Texas nurse was familiar with risks of Ebola virus
Oct. 15, 2014
DALLAS (AP) — A Texas nurse who caught Ebola from an infected patient was no stranger to the risks of working around one of the world's most feared viruses.
In nursing school, Nina Pham had studied microbiology and infection prevention. A classmate said students discussed Ebola in detail, even reading "The Hot Zone," a bestselling 1994 book about the disease's origins.
Pham continued her training after graduation, obtaining certification in critical care two months before Ebola arrived in the United States.
On Tuesday, her infection raised new questions about whether American hospitals and their staffs are adequately prepared to contain Ebola. And early Wednesday, Texas health officials announced that a preliminary test indicated another health care worker at the hospital had been infected with the disease.
The Centers for Disease Control and Prevention acknowledged that Pham might not have been infected if a special response team had been sent to Dallas immediately after the Liberian patient was diagnosed.
CDC Director Tom Frieden said the agency is creating an "Ebola response team" and bolstering training nationwide on how to respond to an Ebola case.
Pham, the first person to contract the disease within the United States, was among more than 70 staff members at Texas Health Presbyterian Hospital in Dallas involved in Thomas Eric Duncan's care before he died last week. The 26-year-old nurse remained hospitalized Tuesday in good condition and said in a statement that she was "doing well."
When Pham's mother learned her daughter was caring for Duncan, Pham tried to reassure her that she would be safe.
Pham told her: "Mom, no. Don't worry about me," family friend Christina Tran told The Associated Press.
Duncan's medical records, which the family shared with The Associated Press, show that Pham helped care for Duncan throughout his hospital stay, including the day he arrived in intensive care and the day before he died.
The records make numerous mentions of protective gear worn by hospital staff, and Pham herself notes wearing the gear in visits to Duncan's room. But there is no indication in the records of her first encounter with Duncan, on Sept. 29, that Pham donned any protective gear.
Pham got her nursing degree in 2010 from Texas Christian University in Fort Worth. A school spokeswoman and the classmate described the curriculum. The classmate spoke on the condition of anonymity, saying she did not want to infringe on Pham's privacy.
Two nurses from Emory University Hospital in Atlanta with special training in Ebola care are now helping to train staff at the Dallas hospital, Frieden said.
"I've been hearing loud and clear from health care workers from around the country that they're worried," said Frieden, who also said the CDC is considering whether Ebola patients should be transferred to one of four hospitals with specialized bio-containment units.
Though the CDC said a breach in protocol was probably to blame for Pham's infection, the man's illness was so complicated and rare that the risk of transmission would have existed at any hospital, experts said.
"Even in the best of hospitals following all the protocol, we can minimize the risk to hospital personnel, but we can never eliminate it," said Dr. David Weber, an epidemiologist at the University of North Carolina's hospital.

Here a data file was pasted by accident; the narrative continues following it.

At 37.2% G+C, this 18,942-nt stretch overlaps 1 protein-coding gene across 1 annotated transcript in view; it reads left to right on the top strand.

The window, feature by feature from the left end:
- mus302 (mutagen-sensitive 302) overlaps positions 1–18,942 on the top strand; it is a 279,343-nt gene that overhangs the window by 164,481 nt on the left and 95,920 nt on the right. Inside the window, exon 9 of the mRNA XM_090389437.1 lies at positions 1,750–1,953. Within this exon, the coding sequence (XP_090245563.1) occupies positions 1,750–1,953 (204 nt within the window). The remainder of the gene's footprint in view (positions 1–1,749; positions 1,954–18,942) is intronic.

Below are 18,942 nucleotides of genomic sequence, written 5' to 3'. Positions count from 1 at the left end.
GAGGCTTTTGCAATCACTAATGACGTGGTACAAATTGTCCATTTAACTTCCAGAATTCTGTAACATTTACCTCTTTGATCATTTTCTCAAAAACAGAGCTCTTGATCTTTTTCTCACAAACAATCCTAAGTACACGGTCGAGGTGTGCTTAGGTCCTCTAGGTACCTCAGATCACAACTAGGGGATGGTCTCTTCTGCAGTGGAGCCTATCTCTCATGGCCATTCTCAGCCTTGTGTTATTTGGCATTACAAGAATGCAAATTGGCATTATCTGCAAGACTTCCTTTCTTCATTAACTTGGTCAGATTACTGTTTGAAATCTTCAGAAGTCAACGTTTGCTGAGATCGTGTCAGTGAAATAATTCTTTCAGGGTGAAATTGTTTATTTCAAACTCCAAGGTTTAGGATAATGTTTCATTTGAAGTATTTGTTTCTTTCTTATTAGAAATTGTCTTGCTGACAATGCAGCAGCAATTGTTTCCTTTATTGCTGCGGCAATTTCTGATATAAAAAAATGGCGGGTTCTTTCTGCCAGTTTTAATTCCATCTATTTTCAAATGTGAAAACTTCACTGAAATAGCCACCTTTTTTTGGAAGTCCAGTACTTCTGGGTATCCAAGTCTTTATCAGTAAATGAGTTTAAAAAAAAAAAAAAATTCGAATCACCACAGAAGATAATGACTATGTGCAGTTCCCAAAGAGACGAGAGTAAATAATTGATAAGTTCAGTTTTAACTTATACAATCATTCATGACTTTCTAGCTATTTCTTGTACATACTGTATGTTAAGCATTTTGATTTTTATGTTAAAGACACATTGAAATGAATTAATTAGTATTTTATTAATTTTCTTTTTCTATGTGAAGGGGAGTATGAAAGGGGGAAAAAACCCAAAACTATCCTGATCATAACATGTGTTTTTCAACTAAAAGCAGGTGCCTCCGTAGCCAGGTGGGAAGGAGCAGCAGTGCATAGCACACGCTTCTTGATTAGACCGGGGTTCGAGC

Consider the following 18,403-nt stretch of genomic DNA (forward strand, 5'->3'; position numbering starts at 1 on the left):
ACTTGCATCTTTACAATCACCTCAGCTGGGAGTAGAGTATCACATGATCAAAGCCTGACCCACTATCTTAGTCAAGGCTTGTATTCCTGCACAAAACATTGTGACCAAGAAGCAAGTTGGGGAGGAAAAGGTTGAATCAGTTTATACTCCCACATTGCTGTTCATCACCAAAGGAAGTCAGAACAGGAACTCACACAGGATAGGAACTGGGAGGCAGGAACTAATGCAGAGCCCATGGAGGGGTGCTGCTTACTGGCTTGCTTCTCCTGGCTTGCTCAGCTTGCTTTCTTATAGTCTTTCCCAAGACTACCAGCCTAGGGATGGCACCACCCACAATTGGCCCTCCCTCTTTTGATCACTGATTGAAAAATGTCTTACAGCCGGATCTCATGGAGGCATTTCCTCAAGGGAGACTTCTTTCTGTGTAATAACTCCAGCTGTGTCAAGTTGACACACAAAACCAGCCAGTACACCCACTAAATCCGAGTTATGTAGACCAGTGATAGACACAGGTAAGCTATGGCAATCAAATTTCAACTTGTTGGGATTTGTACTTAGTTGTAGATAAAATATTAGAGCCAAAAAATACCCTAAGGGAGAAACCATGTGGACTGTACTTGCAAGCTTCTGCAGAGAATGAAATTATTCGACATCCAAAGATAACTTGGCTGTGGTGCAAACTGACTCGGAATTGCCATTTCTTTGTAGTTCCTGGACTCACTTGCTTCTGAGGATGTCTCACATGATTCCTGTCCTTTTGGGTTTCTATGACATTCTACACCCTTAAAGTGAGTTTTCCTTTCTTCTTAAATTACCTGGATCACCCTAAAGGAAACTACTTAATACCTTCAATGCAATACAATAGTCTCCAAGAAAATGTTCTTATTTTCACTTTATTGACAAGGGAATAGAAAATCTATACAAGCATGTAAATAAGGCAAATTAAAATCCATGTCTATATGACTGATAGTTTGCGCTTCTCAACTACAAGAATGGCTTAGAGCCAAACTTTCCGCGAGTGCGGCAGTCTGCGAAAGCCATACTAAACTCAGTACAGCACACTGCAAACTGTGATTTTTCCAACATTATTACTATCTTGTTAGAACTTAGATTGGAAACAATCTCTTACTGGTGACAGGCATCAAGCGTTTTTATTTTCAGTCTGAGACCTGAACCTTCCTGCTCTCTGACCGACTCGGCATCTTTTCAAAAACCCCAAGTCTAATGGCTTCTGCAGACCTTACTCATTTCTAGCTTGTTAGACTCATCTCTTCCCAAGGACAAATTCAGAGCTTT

What's more, staff in Atlanta and another containment unit in Omaha, Nebraska, would have trained and drilled for years for the possibility of such an occurrence, and they had advance warning of an Ebola case heading their way.
"They were notified in advance, 24, 48 hours — they had plenty of time to prepare, they were met at the door by people all garbed," Weber said. "That's a more controlled situation than a patient walking through the door that you think may or may not have Ebola."
The isolation unit at the Nebraska Medical Center holds drills about every three months, rotating through various infectious diseases, including Ebola, avian flu, smallpox and anthrax, said Shelly Schwedhelm, nursing and training director of the unit.
The drills always include "an element of personal protective equipment," she said.
"I look at it just like I would a sport," she said. "Your teams practice a lot, so that hopefully, when you get to the game, people know what they're doing and how to do it and what role they play."
Martha Kuhl, a pediatric nurse in Oakland, California, and an officer with National Nurses United, said the same training and gear that helped safeguard nurses at Emory and in Nebraska must be offered everywhere.
Kuhl said she simply received a lengthy email about Ebola, but no other training.
"Most nurses have not been properly prepared," she said. "You never know when you're going to be approached by a patient or family member who meets the criteria."
Back in Texas, people who know the Pham family said they were part of a closely knit, deeply religious community of Vietnamese Catholics in Fort Worth.
The Rev. Jim Khoi, pastor at Our Lady of Fatima Church, said Pham appeared to be in good spirits when she spoke to her mother, Ngoc Pham, via video chat.
Pham's mother is "calm," Khoi said. "She trusts in God. And she asks for prayers."
Associated Press writers Margery Beck in Omaha, Nebraska, and Alex Sanz in Dallas contributed to this report.